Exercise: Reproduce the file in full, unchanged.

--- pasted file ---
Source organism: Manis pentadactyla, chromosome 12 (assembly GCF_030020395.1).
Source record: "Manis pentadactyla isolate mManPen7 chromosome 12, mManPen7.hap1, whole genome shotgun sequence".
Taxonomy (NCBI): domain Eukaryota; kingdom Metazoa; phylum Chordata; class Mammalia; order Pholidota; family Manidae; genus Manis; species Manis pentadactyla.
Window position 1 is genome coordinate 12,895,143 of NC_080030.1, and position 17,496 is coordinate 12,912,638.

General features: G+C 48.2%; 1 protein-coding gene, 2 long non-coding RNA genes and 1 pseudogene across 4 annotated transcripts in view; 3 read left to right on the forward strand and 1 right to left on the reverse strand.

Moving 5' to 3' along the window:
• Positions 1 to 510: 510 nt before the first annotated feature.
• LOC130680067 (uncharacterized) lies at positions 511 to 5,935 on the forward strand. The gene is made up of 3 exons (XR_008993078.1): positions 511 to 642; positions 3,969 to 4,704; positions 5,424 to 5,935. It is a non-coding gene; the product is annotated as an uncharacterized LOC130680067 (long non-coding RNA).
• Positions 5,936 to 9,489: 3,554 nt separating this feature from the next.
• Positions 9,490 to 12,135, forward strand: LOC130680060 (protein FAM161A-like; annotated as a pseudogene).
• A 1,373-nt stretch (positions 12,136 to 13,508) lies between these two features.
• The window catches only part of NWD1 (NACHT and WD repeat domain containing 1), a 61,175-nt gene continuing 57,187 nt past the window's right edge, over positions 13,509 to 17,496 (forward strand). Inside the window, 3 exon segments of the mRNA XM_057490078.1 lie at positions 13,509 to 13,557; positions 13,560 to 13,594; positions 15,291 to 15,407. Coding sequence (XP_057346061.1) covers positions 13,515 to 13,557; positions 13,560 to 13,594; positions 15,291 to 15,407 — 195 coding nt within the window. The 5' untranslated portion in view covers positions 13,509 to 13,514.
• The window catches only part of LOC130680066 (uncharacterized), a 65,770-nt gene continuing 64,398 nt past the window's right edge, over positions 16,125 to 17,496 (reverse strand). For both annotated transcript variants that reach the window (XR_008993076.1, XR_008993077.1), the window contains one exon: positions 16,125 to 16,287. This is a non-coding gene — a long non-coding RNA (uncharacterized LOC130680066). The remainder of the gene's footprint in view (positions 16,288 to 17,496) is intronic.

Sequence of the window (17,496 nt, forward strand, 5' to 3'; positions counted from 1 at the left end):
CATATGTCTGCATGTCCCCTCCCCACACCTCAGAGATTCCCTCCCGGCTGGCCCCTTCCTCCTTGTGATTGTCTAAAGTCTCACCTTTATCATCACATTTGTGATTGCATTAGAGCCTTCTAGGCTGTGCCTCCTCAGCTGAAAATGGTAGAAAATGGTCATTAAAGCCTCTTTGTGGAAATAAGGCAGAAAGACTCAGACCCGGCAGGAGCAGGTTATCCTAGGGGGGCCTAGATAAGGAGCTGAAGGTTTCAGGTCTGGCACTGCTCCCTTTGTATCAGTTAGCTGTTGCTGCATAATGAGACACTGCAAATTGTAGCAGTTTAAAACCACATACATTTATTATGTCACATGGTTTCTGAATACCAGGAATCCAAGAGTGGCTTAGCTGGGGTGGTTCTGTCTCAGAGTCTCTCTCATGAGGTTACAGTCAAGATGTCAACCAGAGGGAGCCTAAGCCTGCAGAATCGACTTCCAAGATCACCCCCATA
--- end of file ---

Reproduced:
Source organism: Manis pentadactyla, chromosome 12 (assembly GCF_030020395.1).
Source record: "Manis pentadactyla isolate mManPen7 chromosome 12, mManPen7.hap1, whole genome shotgun sequence".
Taxonomy (NCBI): domain Eukaryota; kingdom Metazoa; phylum Chordata; class Mammalia; order Pholidota; family Manidae; genus Manis; species Manis pentadactyla.
Window position 1 is genome coordinate 12,895,143 of NC_080030.1, and position 17,496 is coordinate 12,912,638.

General features: G+C 48.2%; 1 protein-coding gene, 2 long non-coding RNA genes and 1 pseudogene across 4 annotated transcripts in view; 3 read left to right on the forward strand and 1 right to left on the reverse strand.

Moving 5' to 3' along the window:
• Positions 1 to 510: 510 nt before the first annotated feature.
• LOC130680067 (uncharacterized) lies at positions 511 to 5,935 on the forward strand. The gene is made up of 3 exons (XR_008993078.1): positions 511 to 642; positions 3,969 to 4,704; positions 5,424 to 5,935. It is a non-coding gene; the product is annotated as an uncharacterized LOC130680067 (long non-coding RNA).
• Positions 5,936 to 9,489: 3,554 nt separating this feature from the next.
• Positions 9,490 to 12,135, forward strand: LOC130680060 (protein FAM161A-like; annotated as a pseudogene).
• A 1,373-nt stretch (positions 12,136 to 13,508) lies between these two features.
• The window catches only part of NWD1 (NACHT and WD repeat domain containing 1), a 61,175-nt gene continuing 57,187 nt past the window's right edge, over positions 13,509 to 17,496 (forward strand). Inside the window, 3 exon segments of the mRNA XM_057490078.1 lie at positions 13,509 to 13,557; positions 13,560 to 13,594; positions 15,291 to 15,407. Coding sequence (XP_057346061.1) covers positions 13,515 to 13,557; positions 13,560 to 13,594; positions 15,291 to 15,407 — 195 coding nt within the window. The 5' untranslated portion in view covers positions 13,509 to 13,514.
• The window catches only part of LOC130680066 (uncharacterized), a 65,770-nt gene continuing 64,398 nt past the window's right edge, over positions 16,125 to 17,496 (reverse strand). For both annotated transcript variants that reach the window (XR_008993076.1, XR_008993077.1), the window contains one exon: positions 16,125 to 16,287. This is a non-coding gene — a long non-coding RNA (uncharacterized LOC130680066). The remainder of the gene's footprint in view (positions 16,288 to 17,496) is intronic.

Sequence of the window (17,496 nt, forward strand, 5' to 3'; positions counted from 1 at the left end):
CATATGTCTGCATGTCCCCTCCCCACACCTCAGAGATTCCCTCCCGGCTGGCCCCTTCCTCCTTGTGATTGTCTAAAGTCTCACCTTTATCATCACATTTGTGATTGCATTAGAGCCTTCTAGGCTGTGCCTCCTCAGCTGAAAATGGTAGAAAATGGTCATTAAAGCCTCTTTGTGGAAATAAGGCAGAAAGACTCAGACCCGGCAGGAGCAGGTTATCCTAGGGGGGCCTAGATAAGGAGCTGAAGGTTTCAGGTCTGGCACTGCTCCCTTTGTATCAGTTAGCTGTTGCTGCATAATGAGACACTGCAAATTGTAGCAGTTTAAAACCACATACATTTATTATGTCACATGGTTTCTGAATACCAGGAATCCAAGAGTGGCTTAGCTGGGGTGGTTCTGTCTCAGAGTCTCTCTCATGAGGTTACAGTCAAGATGTCAACCAGAGGGAGCCTAAGCCTGCAGAATCGACTTCCAAGATCACCCCCATA